A major selling point for electric vehicles often includes the reduction in maintenance required compared to gas cars. While they do require less maintenance than internal combustion engine (ICE) cars, there are still some important check-ups you’ll need to be aware of, whether you’re driving an EV from Tesla or other brands such as Ford, General Motors, Nissan, or others.
Above: A Nissan Leaf and a Tesla Model 3 (Image: Casey Murphy / EVANNEX).
EVs are quickly sweeping global automotive markets, and those buying them should know about a few maintenance basics you can expect across brands. A recent piece from Auto Week walks readers through common EV maintenance needs including tires, fluids, suspension, and batteries, along with why the vehicles don’t typically cost as much as ICE engines to maintain over time.
Just like ICE cars, EVs require regular tire rotation and replacement. In fact, EVs tend to be significantly heavier than ICE vehicles, so most will need to replace their tires more regularly than with a gas vehicle. In addition, Auto Week points out that the instant torque feel in an EV can often make people drive even more quickly, further increasing the need to rotate and replace tires often. EVs also include suspension hardware like gas cars; over a certain period, these can get worn out too.
Another regular maintenance need for EVs is its fluids and consumables. These categories include brake fluid and washer fluid, and related items that will need semi-regular replacement like cabin air filters and wiper blades. Over time, these things will require some level of attention, though EVs don’t use oil or other fluids commonly found in ICEs.
Perhaps the maintenance item that most people are concerned about is an EV’s battery. EVs also include a 12-volt battery that may need replacement from time to time, but this is far less significant than the battery powering the vehicle’s engine.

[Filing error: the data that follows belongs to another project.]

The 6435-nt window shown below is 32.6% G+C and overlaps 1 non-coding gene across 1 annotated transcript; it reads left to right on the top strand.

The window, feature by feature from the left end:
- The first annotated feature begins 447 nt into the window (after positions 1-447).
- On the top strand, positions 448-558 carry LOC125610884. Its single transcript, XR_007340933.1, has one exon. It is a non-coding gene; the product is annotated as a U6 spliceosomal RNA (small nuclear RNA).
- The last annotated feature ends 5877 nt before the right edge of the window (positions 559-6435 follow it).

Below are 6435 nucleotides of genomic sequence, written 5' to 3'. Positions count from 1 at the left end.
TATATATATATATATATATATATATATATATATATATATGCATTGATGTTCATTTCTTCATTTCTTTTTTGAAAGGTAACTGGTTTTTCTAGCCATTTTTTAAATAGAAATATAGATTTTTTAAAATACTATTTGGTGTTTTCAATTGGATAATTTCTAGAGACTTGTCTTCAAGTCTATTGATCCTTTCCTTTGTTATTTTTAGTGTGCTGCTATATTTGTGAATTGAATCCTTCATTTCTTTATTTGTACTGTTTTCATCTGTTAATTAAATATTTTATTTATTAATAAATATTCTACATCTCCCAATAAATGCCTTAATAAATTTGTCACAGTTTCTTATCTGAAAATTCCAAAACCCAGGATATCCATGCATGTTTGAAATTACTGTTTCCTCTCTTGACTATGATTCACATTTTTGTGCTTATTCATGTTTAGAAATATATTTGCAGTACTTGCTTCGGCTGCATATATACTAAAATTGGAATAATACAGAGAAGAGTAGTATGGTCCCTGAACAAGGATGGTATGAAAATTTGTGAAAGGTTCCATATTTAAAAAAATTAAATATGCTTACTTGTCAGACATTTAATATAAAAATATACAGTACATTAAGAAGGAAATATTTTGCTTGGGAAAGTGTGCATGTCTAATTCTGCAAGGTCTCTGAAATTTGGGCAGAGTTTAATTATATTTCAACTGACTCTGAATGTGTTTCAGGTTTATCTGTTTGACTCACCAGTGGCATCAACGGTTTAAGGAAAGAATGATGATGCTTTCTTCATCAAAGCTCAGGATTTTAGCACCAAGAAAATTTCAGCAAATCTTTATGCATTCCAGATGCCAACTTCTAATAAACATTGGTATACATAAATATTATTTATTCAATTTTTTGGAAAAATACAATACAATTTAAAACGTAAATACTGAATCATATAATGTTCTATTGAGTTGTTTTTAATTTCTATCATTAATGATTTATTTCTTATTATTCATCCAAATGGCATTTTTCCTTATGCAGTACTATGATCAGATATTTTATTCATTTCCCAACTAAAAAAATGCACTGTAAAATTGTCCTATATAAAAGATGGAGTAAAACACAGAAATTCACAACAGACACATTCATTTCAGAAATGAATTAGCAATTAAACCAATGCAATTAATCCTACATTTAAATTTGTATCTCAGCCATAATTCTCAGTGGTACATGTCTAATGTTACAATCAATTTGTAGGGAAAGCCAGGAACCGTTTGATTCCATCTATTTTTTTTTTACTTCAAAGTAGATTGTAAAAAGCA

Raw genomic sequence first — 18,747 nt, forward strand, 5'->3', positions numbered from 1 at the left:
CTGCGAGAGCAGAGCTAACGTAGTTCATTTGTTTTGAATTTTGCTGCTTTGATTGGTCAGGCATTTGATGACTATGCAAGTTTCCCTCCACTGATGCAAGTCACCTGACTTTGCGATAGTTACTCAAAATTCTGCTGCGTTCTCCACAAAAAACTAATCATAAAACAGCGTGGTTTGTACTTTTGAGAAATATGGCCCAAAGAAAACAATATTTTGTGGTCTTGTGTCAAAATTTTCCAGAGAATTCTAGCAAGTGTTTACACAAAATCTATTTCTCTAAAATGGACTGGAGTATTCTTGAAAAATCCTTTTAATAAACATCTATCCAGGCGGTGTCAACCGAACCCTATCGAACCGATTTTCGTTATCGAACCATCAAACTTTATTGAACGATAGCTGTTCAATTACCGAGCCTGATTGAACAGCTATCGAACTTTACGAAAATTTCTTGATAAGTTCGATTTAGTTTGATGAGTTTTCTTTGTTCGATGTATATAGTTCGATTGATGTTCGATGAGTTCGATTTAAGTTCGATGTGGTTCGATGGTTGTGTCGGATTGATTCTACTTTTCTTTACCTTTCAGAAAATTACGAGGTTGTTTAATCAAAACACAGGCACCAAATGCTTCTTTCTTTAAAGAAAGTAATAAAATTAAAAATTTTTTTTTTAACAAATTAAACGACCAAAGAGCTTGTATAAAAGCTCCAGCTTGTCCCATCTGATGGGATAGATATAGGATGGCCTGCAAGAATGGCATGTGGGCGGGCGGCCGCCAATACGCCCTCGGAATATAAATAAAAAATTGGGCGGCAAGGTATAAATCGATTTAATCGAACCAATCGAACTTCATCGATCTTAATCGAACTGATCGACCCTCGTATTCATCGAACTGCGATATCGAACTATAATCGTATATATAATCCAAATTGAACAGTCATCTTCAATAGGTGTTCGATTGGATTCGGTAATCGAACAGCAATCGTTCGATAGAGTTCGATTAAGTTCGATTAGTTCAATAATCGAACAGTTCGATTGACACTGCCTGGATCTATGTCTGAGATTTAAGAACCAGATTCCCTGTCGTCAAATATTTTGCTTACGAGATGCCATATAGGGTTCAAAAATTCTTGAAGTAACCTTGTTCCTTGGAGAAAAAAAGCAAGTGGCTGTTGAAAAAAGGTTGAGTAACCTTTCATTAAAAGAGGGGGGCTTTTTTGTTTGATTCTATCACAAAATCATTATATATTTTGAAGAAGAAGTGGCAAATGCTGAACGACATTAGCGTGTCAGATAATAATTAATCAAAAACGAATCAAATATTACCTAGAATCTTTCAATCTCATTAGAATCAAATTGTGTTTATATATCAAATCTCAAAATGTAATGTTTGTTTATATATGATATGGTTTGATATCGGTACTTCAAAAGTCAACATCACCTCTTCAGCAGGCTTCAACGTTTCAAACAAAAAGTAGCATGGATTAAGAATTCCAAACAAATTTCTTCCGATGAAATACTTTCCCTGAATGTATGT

Maintaining an EV battery over long periods of time can put off the need for pricey battery replacements, which is a common concern amongst prospective EV buyers. Still, most automakers also offer longer warranties on their EV batteries, sometimes insuring them for as many as 100,000 miles. Consumers who are prepared to trade in their EVs before the warranty is up may be able to avoid what could otherwise be prohibitively expensive.
EV batteries will unfortunately degrade over time, reducing their energy capacity and range. For many consumers, however, this process takes a significant amount of time and may not even occur substantially within their period of ownership of the EV. Hopefully, in time, battery replacements will continue to become less and less expensive, too.
Despite some of the larger maintenance needs for the vehicles, EVs do tend to cost less in maintenance than gas vehicles. EVs simply have fewer moving parts that will require replacement, as they don’t require things like spark plugs, belts or transmissions that typically become worn out over time. They also don’t include exhaust systems, so mufflers and catalytic converters aren’t a factor either. Additionally, regenerative braking (sometimes called one-pedal driving) can result in less wear and tear on the brakes, meaning fewer replacements there.
In any case, maintaining an EV is just as important as with a gas car, and regular trips to your Tesla service center or other company’s dealership can help help you save in the long run. It’s also important to remember that each use case is a little different, so staying on top of your EV is the safest way to prevent unexpected maintenance costs.
Source: Auto Week